Raging to build a better time and place
Than the ones which give prophecy its field
To work, the calm material for its rage,
And the context which makes it prophecy.
The poet is ready to call such a vision “pallid,” but in fact it is the secret of his peculiar vividness. The aim is not to be disenchanted, but never to be enchanted in the first place: to see things as they are and must be. If we could think the illusion through, we wouldn’t have to have it, and would thus avoid the suffering of becoming disillusioned afterwards. The point is argued out in “The Value of Suffering,” a cautionary tale about a princeling who had everything and had to lose it all before he attained wisdom. The last stanza sums up.
What a shame that a regal house must founder,
Its menials die, its favourites undergo
Unheard-of-rape, to emphasise a contrast,
To point one thing out to one person;
Especially since the person could have seen
What it was all about by not laughing
After his father’s joke—watching instead,
By changing places with his groom,
By sixty seconds’ thought.
Amis is not now, nor has he ever been, a true right-winger. He is a liberal appalled by the left. Nor is he a Philistine: he is an artist sickened by the arty, as is evinced in “After Goliath.”
The first shot out of that sling
Was enough to finish the thing:
The champion laid out cold
Before half the programmes were sold.
The top Philistine is easily felled. But then whom does David find cheering at his back?
Academics, actors who lecture,
Apostles of architecture,
Angst-pushers, adherents of Zen . . .
David is undecided whether to keep Goliath’s sword as a trophy or use it on his own fans. He shrugs and leaves, “resigned to a new battle, fought in the mind,” the same battle in which Amis himself takes such an active part—and, one suspects, such delight.
Those of us who are always rereading Amis’s novels have grown used to finding his later themes presaged in early works. The same applies to his poetry, where his later set piece struggles with Eros and Thanatos are merely the culmination of a string of skirmishes that go back to the very beginning.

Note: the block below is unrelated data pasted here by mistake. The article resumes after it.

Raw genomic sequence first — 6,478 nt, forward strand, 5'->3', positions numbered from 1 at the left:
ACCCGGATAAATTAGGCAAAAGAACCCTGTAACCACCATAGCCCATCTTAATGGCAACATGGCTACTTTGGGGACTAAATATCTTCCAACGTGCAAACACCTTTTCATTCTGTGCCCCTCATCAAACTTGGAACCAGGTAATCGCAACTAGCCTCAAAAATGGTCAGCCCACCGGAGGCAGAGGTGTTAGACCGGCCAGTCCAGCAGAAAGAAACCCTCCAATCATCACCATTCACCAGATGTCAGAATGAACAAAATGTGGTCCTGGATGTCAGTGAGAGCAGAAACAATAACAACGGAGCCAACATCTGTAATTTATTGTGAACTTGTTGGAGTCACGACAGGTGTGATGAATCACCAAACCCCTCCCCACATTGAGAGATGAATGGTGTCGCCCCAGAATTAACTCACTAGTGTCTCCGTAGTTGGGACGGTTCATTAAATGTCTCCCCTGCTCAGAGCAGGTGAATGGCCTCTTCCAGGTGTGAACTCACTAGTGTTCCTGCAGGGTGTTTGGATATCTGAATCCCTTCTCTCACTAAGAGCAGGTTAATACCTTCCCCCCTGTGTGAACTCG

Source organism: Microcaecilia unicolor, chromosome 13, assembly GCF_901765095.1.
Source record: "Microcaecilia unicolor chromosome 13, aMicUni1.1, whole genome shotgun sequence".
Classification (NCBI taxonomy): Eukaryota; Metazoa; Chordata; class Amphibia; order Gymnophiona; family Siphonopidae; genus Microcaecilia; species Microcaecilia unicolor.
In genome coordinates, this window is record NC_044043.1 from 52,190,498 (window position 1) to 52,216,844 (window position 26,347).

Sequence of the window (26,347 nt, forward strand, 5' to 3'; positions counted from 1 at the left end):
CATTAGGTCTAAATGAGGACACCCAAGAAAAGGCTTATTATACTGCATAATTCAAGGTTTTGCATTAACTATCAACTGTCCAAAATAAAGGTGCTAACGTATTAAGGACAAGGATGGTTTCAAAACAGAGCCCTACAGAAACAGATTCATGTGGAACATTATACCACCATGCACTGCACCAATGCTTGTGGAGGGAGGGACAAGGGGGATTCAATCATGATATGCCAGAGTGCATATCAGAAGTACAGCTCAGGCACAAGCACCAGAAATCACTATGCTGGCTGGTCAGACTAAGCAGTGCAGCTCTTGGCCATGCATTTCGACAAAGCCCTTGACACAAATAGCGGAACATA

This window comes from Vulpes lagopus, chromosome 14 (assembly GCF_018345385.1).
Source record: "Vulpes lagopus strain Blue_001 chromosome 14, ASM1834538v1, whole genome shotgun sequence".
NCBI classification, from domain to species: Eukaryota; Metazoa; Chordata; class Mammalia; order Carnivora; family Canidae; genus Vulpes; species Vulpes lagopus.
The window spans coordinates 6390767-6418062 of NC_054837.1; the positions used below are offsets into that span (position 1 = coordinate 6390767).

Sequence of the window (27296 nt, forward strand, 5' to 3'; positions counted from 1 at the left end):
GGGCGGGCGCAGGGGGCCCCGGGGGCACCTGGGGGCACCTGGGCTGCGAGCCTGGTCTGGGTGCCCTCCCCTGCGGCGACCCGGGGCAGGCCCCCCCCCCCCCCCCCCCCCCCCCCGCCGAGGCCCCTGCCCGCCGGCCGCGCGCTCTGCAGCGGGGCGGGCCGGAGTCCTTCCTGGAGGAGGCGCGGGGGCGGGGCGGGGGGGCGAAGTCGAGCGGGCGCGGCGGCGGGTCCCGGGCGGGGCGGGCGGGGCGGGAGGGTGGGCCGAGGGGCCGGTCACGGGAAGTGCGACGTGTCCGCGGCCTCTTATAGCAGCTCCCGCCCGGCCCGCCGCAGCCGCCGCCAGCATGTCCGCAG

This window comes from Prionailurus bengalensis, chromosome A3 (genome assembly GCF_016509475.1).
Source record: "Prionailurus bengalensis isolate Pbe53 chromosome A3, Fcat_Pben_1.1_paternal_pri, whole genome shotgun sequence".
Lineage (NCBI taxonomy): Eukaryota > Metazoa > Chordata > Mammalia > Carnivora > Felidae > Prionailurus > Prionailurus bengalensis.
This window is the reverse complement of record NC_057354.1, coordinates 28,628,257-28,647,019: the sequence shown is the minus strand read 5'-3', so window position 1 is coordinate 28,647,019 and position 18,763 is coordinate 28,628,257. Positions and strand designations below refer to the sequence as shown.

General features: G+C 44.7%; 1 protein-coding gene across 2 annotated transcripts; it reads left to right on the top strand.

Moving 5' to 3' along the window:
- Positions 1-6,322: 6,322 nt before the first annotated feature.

As I was waiting for the bus
A girl came up the street,
Detectable as double-plus
At seven hundred feet.
Only the fabled travelling salesman of “A Song of Experience” (“And so he knew, where we can only fumble”) can unthinkingly do the right thing about sex. Amis’s own conclusion—that at the moment of being overwhelmed by our strongest instinct we are obliged to turn our brains on instead of off—is once again an anti-romantic one. The best we can hope for is to go through life with our eyes open. Those who take short cuts have nothing to tell us: a stricture from which Jesus Christ is not excluded.
Should you revisit us,
Stay a little longer,
And get to know the place . . .
Nor does God himself escape reproof, as in “The Huge Artifice,” where some intractable conditions of existence are quite legitimately complained of.
That the habit of indifference is less
Destructive than the embrace of love, that crimes
Are paid for never or a thousand times,
That the gentle come to grief . . .
Dai Evans is the final development of the traveling salesman. The Evans Country is the land of heart’s desire—a version of Wales less stridently fabulous than Llareggub, yet still mythical, because in it life acts itself out without an inward look. Evans firmly quells all intimations of mortality. Staging a bonfire of his second-rate pornography, he still keeps the first-rate stuff upstairs. Amis was moved to grieved reflection by his father’s death:
I’m sorry you had to die
To make me sorry
You’re not here now.
Evans’s reaction to a similar event is less complicated.
“Hallo, pet. Alone? Good. It’s me.
Ah now, who did you think it was?
Well, come down the Bush and find out.
You’ll know me easy, because
I’m wearing a black tie, love.”
Amis does not withhold his admiration from this most indefatigable of all stick-men. Yet it is made clear that the void which awaits Evans already has its counterpart in his head: by not noticing he has solved nothing. Facing reality has its own value. That is the sole, but strong, affirmation underlying Amis’s later poems. Some of these are merrily contemptuous of what modern life has become:
So bloody good luck to you, mate,
That you weren’t born too late
For at least a chance of happiness,
Before unchangeable crappiness
Spreads all over the land.
Others tragically accept the brute facts about what life has always been. “A Reunion,” for example, though some of it sounds like Amis and Conquest organising a Kingers ‘n’ Conkers contribution to the next Black Paper (“A nitwit not fit to shift shit,” etc.), is really an extended and painful encounter with the truth about how we grow apart from and forget each other. Two things lie between such a poem and despair. The first is the perfection of the poet’s craft, which in Amis as in any other true artist is essentially a moral property. The second is the unspoken corollary of Socrates’ insistence that the unexamined life is not worth living. The examined life is worth living. Only the fact that he is so marvelously readable can now stop Kingsley Amis from being placed in the front rank of contemporary poets.
He has attained his grand meaning after all.
From the introduction to Kingsley Amis’s COLLECTED POEMS: 1944-1979. Used with permission of NYRB Poets. Introduction copyright © 1979 by Clive James.